Partners Come Together to Help Disabled Teen
A partnership project to rehabilitate a home for a disabled teenager in the Booker T. Washington neighborhood is nearing completion. Once all repairs and improvements are made, the home will be handicapped accessible and a more safe and secure dwelling for her and her family.
Sandra Evans has been the sole guardian of her two nieces since their mother died in 2006. The youngest, De'zoniaey, 13, has been severely disabled since birth. She is unable to talk or get out of bed without assistance and requires 24-hour care. However, the home she and her family had been living in was not handicapped accessible. It could not accommodate a lift that would allow her aunt to move De’zoniaey to a wheelchair, leaving the child confined to her bed for five years.
“The things that most of us take for granted like going outside, taking a bath or shower, or even breathing fresh air – these had been impossible for De’zoniaey,” said City of Melbourne’s Housing & Urban Improvement Division Manager Denise Carter. “One of the caretakers said to me and the Housing Rehabilitation Specialist, ‘many people walk through Ms. Evans home and say that they will be back to help her, but they never return,’ so we were compelled and challenged to find a way to help her family.”
After the family’s housing accessibility conditions were brought to the attention of Denise and her team at the City’s Housing and Urban Improvement Division, they looked for ways to partner with other agencies and businesses to make the project a reality. In December 2016, the Fair Housing Continuum provided a matching grant of $24,999, which was combined with a grant from the City of Melbourne for $24,999 to fund the renovations needed to transform the home into a space that improves safety, accessibility and quality of life for the family.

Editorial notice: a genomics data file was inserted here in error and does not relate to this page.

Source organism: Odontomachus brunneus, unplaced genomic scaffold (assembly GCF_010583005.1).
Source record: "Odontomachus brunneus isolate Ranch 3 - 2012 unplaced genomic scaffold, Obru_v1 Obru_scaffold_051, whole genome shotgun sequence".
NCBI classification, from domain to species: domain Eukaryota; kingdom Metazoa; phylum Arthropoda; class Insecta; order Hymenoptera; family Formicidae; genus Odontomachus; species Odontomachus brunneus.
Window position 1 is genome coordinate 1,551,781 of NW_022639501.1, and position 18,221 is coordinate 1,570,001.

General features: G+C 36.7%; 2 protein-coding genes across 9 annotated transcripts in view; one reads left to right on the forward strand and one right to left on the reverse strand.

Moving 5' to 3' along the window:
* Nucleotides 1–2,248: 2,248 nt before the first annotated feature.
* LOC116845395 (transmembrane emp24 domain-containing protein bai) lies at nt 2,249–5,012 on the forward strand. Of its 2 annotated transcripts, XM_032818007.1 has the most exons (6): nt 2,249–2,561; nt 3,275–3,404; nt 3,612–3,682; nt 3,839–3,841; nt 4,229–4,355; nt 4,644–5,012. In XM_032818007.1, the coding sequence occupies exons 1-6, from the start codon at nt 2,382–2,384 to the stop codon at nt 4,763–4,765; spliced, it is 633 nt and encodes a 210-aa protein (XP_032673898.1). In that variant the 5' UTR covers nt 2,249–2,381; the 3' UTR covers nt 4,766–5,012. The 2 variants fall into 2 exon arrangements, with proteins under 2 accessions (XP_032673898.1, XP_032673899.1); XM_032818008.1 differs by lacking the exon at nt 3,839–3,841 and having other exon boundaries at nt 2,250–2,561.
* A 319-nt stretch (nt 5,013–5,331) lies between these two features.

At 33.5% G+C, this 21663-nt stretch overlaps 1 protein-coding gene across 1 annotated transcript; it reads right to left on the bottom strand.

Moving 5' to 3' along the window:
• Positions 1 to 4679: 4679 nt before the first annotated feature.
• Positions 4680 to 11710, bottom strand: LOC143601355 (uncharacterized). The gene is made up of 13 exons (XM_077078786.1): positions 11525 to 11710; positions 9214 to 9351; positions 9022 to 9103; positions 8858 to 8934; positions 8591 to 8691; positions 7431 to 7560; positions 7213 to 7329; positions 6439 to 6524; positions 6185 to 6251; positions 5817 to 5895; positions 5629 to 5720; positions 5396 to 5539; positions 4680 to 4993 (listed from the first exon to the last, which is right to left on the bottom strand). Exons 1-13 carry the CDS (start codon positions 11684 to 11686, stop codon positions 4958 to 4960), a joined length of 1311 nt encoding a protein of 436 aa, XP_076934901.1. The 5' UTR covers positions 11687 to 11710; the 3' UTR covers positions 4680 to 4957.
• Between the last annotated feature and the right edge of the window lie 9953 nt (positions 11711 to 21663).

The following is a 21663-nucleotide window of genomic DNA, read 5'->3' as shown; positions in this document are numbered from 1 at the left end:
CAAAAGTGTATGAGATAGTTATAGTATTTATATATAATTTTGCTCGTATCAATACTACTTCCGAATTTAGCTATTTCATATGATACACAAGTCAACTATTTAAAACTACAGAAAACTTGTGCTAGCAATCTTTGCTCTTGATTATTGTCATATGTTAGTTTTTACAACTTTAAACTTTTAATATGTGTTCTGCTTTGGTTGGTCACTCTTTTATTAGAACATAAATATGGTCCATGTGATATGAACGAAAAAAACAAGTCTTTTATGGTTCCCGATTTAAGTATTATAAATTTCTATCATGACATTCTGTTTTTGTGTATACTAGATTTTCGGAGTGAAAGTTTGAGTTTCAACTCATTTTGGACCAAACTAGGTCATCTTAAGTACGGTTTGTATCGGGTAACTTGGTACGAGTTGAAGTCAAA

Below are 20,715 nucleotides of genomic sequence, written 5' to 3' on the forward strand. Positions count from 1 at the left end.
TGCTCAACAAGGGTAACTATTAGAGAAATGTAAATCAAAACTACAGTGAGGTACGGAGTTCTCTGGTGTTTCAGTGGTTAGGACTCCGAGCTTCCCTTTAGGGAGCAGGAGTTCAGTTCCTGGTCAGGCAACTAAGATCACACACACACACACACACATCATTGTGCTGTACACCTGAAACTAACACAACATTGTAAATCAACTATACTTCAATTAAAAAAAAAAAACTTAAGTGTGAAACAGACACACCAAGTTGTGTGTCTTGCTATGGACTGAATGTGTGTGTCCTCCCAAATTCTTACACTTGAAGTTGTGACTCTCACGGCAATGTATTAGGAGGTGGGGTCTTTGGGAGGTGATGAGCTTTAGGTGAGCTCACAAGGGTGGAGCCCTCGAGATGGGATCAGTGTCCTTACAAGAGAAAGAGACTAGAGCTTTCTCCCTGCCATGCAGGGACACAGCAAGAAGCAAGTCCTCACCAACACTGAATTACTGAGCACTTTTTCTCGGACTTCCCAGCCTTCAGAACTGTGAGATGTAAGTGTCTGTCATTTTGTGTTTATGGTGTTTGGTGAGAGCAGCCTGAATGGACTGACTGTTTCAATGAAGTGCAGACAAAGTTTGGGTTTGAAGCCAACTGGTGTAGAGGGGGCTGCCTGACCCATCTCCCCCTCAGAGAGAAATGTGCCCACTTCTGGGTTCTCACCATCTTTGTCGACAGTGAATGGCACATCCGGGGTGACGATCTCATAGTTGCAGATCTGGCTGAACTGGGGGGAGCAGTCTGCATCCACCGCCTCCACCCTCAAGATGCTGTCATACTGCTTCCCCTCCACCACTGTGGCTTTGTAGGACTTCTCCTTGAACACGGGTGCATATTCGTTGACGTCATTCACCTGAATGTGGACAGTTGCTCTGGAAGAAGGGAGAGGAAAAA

Renovations include expanding De’zoniaey’s bedroom so that medical supplies and equipment can be stored in her room and she can be lifted on a Hoyer Lift to an accessible location in the home. The porch in the front of her home is being extended so De’zoniaey can get out of bed and experience the outdoors. A back-up generator is also being installed to ensure that De'zoniaey will not be without the oxygen she requires 24 hours a day.
The team is also making other structural repairs, renovations and safety improvements that had also become necessary in the home, including installing hurricane shutters and replacing torn window screens. The home’s damaged vinyl siding was removed, and the exterior was coated with stucco to provide better protection.
A variety of partners joined with the City of Melbourne to make the project possible. The Community Development Block Grant Program, funded by the U.S. Department of Housing and Urban Development (HUD) and the State Housing Initiatives Partnership (SHIP) Program, funded the state-provided matching grant. The Fair Housing Continuum matched the federal and state grant using a special funding source. Sorensen Moving & Storage moved furniture for the family, and American Constructors & Renovators Inc. is working as the general contractor on the project. Thirty volunteers from Spectrum painted and landscaped the home through Spectrum’s partnership with Rebuild Central Florida Together program on May 20, and Texas Roadhouse in Melbourne sponsored the lunch for the volunteers. Spectrum also distributed 150 Safe and Healthy Home kits at Carver Park Community Center on May 20 as part of the effort to help the community.
“We appreciate the public-private collaboration efforts that came together to help this family,” Carter said.